These are appealingly cheap at £10 or less and have some novelty value. You place them on your forehead and the strip changes colour to indicate temperature.
They're cheap, but the NHS doesn't recommend them as they measure the temperature of your skin, rather than your body. You're better off using a digital thermometer to get an accurate reading from the armpit or mouth.
Digital thermometers are one of the items that have been a victim of increased demand as the COVID-19 pandemic gathers pace.
Back in March it was pretty hard to track one down, and they are in demand again. We had a quick check of major retailers and places such as Argos, Boots and Superdrug do have stock, but you may have a more limited selection than normal - the cheaper options, in particular, tend to sell out fast.
Try asking at your local pharmacy as they may have stock or be able to tell you when stock is coming in.
Don't panic if you can't track down a thermometer. If you think you might have a fever, the NHS suggests checking if the skin on your chest and back is hot to touch. This, along with feeling shivery, achey and generally unwell is a sign of fever.
Whatever type of thermometer you end up using, make sure you've cleaned it properly according to the instructions. This is usually done with cool, soapy water, but if you're using an ear thermometer you need to use a dry cloth.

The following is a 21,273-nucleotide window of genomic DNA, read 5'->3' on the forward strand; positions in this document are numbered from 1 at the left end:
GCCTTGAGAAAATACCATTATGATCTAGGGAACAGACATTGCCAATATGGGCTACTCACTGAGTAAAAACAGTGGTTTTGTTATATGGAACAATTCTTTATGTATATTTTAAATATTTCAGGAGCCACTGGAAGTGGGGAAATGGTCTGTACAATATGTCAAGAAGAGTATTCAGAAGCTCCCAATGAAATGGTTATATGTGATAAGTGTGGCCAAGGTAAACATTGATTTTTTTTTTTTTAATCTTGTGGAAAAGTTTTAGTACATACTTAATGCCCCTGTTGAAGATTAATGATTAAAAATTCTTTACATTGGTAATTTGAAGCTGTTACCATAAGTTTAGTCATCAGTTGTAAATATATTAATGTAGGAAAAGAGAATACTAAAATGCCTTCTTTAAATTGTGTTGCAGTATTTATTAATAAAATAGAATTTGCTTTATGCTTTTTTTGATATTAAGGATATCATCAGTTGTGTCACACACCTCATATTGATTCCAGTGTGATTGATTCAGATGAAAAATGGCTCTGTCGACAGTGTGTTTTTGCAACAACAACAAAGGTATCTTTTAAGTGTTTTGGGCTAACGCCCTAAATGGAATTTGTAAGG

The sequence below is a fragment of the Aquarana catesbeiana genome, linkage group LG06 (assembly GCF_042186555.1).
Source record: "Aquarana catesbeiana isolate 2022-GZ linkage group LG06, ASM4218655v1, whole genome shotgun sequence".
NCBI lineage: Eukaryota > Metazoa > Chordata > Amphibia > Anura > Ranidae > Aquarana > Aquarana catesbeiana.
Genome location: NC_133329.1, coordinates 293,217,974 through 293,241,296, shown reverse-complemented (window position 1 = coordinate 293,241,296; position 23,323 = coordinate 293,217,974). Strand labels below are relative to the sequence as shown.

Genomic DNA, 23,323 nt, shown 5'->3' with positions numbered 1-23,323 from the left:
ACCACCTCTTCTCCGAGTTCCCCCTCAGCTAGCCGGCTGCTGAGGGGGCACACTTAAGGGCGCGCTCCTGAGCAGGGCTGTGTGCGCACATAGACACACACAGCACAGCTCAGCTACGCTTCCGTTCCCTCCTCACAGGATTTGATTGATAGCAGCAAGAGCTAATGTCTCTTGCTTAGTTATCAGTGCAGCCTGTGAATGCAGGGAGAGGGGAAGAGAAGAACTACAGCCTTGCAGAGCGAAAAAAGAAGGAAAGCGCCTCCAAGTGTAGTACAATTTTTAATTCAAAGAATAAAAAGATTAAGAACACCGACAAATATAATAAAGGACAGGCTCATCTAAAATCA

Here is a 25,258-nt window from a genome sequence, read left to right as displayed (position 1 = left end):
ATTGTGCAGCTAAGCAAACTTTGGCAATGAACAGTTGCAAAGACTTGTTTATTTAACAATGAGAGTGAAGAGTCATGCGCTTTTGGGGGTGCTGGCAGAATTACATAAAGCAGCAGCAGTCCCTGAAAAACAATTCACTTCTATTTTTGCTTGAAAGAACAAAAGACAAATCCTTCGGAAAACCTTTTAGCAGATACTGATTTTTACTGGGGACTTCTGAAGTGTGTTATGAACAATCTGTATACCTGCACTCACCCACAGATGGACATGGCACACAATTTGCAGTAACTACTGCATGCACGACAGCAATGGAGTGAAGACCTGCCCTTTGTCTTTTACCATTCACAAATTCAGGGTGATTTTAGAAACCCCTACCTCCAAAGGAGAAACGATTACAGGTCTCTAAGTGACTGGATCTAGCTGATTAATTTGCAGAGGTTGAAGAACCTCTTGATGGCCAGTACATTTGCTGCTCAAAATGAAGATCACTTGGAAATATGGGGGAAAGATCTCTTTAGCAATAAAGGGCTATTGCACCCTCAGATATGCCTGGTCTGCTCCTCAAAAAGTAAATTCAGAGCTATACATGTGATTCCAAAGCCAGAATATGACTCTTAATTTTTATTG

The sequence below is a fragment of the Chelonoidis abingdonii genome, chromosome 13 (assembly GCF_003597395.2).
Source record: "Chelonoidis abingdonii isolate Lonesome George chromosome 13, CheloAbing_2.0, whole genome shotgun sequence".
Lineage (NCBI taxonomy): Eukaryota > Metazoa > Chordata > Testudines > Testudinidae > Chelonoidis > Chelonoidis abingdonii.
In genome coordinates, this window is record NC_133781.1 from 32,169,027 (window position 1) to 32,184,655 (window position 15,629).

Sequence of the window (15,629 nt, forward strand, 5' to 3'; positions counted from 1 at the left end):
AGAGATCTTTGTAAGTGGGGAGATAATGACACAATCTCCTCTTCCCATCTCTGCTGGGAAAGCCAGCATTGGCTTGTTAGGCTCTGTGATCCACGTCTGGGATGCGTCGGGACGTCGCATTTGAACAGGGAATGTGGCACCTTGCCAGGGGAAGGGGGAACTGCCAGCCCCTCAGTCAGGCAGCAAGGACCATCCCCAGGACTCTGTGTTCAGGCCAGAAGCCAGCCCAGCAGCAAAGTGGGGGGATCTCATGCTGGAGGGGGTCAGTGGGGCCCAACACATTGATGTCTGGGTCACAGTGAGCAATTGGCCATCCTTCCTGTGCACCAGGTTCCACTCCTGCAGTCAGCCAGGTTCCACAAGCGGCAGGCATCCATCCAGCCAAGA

As different thermometers work in different ways, and getting it right affects the accuracy of the reading, it's really important to always start by reading the manufacturers' instructions, even if you've had a similar thermometer before.
If you have any further questions, consider asking a pharmacist.
Fever aside, there are other factors that could affect the reading you get from a thermometer.
It's worth checking it when you feel well, so you have an idea of what's normal for you, as it can vary slightly.
If you're checking your temperature multiple times a day to track progress of a fever, try to keep the conditions consistent. For example, excess clothing, bedding, having eaten or drunk recently, or outside weather conditions can all have an effect.
According to official NHS guidance, a 'high' temperature is considered as 38°C or over.
According to the NHS, a fever is actually a process by which your body fights infections. It stimulates your immune system: your body's natural defence. A fever makes it harder for the bacteria and viruses that cause infections to survive by increasing your body temperature.
Anybody can suffer from a fever, regardless of age. If you think you have a fever the best ways to help yourself recover are:
Be careful not to use flu remedies if you're taking paracetamol and ibuprofen tablets as they usually contain these drugs, too, so it's easy to take more than the recommended dose.
If you or someone in your family has a fever and you need advice, you can call NHS 111 or your GP.
COVID-19 affects the lungs and airways, and a fever and new cough are some of the key symptoms. Government advice is to stay at home if you show either of the following symptoms:
This story was originally published on 26 March 2020, but updated 25 September 2020.